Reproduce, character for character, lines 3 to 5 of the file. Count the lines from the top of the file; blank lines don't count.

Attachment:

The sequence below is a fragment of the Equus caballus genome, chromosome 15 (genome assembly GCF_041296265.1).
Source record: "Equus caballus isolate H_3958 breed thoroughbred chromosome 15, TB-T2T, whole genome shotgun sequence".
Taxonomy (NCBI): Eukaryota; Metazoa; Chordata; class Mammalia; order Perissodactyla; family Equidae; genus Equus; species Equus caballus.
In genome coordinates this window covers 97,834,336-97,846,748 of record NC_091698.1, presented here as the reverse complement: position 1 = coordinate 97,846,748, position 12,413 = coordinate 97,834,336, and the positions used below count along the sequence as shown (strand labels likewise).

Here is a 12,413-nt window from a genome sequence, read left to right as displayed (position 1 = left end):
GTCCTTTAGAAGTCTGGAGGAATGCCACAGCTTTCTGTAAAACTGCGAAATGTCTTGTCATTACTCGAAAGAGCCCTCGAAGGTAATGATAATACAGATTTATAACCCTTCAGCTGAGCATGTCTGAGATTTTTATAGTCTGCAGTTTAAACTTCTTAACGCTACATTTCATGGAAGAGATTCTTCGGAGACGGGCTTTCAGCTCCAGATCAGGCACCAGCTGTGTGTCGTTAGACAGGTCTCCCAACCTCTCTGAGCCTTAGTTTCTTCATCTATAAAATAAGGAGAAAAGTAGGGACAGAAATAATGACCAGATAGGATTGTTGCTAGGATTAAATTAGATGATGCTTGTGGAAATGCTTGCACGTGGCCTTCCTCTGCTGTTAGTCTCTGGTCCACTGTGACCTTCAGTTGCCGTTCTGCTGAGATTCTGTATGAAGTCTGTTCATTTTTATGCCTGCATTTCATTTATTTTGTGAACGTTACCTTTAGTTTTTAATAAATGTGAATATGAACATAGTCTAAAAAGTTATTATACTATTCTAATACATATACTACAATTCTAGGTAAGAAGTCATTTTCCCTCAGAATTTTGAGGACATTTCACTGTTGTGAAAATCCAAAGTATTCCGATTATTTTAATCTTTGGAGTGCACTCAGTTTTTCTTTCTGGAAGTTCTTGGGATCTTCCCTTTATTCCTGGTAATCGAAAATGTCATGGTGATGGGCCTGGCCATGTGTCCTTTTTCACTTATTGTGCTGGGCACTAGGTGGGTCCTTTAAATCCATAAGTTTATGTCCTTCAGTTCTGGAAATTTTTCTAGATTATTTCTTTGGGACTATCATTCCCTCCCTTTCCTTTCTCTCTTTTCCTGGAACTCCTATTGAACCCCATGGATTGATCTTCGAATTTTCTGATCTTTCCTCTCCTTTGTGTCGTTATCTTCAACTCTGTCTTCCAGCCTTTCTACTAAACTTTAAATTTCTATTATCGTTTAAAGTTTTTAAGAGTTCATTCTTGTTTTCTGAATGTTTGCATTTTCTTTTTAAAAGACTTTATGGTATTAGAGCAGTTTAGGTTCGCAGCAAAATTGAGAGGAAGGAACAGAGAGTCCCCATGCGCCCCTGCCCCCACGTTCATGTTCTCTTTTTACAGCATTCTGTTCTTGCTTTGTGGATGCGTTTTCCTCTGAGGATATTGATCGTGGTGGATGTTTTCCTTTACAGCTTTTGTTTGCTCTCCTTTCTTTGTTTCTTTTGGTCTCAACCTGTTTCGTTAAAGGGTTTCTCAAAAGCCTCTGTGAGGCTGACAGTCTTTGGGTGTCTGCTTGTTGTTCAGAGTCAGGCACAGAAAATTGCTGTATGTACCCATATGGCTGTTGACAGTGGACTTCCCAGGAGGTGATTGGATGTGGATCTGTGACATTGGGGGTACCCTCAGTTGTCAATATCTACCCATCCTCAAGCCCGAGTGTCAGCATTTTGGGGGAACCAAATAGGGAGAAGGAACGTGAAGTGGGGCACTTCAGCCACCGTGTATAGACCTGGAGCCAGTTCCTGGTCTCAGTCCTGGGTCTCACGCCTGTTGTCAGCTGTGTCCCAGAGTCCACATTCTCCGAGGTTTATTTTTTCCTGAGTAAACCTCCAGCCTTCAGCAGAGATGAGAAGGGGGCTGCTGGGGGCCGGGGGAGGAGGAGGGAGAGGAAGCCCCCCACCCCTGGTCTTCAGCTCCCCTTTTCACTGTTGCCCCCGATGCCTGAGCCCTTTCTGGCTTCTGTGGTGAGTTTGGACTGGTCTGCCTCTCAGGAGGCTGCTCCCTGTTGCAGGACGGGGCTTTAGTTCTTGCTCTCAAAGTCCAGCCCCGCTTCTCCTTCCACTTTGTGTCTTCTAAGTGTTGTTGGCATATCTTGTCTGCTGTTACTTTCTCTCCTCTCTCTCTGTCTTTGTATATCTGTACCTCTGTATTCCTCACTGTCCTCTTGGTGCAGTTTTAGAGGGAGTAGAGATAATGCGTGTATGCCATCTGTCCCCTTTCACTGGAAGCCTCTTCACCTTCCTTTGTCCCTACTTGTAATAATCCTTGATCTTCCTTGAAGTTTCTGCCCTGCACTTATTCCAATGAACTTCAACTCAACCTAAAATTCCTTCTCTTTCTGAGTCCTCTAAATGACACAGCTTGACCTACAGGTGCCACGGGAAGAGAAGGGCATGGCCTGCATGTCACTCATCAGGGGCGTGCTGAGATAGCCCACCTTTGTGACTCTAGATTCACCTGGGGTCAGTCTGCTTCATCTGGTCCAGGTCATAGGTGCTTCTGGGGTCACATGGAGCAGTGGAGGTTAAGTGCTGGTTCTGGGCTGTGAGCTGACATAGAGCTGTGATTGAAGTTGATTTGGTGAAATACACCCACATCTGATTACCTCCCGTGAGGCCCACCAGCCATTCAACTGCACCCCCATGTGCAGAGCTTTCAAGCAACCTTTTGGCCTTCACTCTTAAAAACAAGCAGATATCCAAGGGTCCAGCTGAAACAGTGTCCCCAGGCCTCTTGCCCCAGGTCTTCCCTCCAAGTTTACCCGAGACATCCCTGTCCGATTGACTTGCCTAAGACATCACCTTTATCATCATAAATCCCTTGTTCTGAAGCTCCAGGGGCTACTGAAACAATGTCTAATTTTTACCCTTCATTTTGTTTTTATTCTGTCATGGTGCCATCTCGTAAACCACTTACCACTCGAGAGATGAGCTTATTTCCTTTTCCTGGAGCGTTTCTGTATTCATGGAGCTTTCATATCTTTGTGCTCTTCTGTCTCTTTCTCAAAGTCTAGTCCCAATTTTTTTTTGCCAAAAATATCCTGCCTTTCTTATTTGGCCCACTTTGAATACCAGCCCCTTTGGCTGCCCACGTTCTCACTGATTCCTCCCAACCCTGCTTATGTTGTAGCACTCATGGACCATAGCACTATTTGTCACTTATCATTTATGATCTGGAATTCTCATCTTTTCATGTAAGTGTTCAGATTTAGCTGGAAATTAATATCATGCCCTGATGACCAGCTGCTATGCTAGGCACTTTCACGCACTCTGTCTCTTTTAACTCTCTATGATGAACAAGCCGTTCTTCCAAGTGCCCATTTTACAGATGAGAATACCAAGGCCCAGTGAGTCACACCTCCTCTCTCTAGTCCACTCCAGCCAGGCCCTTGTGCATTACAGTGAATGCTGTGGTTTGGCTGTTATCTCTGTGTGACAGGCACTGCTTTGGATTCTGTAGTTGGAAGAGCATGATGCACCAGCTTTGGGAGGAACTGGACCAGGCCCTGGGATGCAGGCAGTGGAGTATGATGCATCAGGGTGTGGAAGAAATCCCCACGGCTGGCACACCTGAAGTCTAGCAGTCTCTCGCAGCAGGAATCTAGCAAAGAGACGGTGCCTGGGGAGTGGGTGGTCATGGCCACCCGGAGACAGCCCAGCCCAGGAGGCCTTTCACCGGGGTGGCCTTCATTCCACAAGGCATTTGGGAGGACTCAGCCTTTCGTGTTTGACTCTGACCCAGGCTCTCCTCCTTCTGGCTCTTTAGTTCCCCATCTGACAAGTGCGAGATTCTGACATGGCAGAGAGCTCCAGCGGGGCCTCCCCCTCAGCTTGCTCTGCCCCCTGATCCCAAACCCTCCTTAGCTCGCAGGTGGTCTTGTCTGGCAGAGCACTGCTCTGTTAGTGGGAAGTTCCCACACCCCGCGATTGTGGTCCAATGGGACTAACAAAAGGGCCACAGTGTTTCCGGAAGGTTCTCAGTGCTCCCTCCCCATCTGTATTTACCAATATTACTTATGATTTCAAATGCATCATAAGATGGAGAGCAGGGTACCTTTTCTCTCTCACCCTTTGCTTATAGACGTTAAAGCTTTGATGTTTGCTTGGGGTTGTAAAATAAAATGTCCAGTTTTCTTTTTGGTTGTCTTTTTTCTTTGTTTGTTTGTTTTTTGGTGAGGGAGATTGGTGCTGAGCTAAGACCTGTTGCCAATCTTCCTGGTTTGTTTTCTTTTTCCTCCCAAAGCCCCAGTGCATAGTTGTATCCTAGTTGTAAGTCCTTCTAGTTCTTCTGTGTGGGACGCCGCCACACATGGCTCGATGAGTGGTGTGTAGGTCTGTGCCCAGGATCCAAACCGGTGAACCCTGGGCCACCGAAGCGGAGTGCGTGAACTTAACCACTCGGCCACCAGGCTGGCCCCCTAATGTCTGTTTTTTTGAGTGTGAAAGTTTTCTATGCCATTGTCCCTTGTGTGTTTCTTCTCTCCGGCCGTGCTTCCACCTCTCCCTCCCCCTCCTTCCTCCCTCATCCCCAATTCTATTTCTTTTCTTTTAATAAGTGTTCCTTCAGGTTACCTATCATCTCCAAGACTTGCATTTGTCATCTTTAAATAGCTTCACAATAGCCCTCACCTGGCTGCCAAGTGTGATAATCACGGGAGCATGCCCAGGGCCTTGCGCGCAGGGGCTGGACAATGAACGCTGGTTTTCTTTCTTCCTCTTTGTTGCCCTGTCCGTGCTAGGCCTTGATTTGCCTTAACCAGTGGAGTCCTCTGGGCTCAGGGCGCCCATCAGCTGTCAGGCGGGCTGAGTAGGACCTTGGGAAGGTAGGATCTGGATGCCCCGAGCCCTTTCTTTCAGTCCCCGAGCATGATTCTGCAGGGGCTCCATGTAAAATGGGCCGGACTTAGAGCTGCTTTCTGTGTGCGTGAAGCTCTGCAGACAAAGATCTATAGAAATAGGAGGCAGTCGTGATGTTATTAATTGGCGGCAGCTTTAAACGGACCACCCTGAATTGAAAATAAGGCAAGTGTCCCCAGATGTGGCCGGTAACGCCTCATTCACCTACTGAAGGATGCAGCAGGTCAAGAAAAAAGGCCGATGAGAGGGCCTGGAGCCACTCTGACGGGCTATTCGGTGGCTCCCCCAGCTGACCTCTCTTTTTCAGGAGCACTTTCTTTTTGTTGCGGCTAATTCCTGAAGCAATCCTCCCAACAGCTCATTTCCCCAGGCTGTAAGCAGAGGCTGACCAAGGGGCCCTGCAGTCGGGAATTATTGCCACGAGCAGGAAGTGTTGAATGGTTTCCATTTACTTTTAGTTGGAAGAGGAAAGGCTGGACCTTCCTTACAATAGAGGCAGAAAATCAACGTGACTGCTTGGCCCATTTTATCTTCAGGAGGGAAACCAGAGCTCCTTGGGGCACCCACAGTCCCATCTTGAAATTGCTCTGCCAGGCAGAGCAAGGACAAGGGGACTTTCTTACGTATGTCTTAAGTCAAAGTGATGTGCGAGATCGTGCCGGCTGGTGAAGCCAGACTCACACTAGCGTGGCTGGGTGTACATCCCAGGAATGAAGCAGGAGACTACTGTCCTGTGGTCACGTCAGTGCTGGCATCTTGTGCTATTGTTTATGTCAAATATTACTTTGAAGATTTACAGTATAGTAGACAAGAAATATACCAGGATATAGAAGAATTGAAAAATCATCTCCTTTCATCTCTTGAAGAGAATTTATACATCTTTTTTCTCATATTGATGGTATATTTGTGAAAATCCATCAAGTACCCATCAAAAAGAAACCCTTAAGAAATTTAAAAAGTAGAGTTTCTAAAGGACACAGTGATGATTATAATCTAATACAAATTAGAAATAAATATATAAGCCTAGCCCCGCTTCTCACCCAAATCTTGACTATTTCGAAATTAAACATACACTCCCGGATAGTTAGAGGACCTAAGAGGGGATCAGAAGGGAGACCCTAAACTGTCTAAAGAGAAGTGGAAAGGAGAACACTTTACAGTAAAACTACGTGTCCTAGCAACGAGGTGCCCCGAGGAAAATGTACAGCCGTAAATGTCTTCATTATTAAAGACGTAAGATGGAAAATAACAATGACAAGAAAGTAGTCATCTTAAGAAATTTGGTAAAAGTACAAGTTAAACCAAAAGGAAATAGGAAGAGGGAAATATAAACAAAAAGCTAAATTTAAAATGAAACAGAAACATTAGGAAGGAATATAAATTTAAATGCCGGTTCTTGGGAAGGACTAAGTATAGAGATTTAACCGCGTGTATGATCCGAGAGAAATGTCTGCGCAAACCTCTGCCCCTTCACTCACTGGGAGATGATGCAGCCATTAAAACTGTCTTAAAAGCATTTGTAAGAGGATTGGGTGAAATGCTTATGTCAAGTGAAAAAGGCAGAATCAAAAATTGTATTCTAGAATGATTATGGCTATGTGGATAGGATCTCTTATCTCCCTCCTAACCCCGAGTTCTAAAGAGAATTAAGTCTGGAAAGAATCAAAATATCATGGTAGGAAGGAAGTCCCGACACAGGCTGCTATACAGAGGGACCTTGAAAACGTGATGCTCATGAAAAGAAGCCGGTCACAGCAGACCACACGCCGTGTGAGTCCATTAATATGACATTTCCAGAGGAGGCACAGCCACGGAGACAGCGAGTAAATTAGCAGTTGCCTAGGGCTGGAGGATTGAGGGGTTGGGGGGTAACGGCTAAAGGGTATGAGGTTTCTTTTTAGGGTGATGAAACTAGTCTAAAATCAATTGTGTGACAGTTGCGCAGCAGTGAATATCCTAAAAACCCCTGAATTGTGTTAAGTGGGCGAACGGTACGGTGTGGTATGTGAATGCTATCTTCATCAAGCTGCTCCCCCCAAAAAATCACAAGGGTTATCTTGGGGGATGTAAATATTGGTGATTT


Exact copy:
Taxonomy (NCBI): Eukaryota; Metazoa; Chordata; class Mammalia; order Perissodactyla; family Equidae; genus Equus; species Equus caballus.
In genome coordinates this window covers 97,834,336-97,846,748 of record NC_091698.1, presented here as the reverse complement: position 1 = coordinate 97,846,748, position 12,413 = coordinate 97,834,336, and the positions used below count along the sequence as shown (strand labels likewise).

Here is a 12,413-nt window from a genome sequence, read left to right as displayed (position 1 = left end):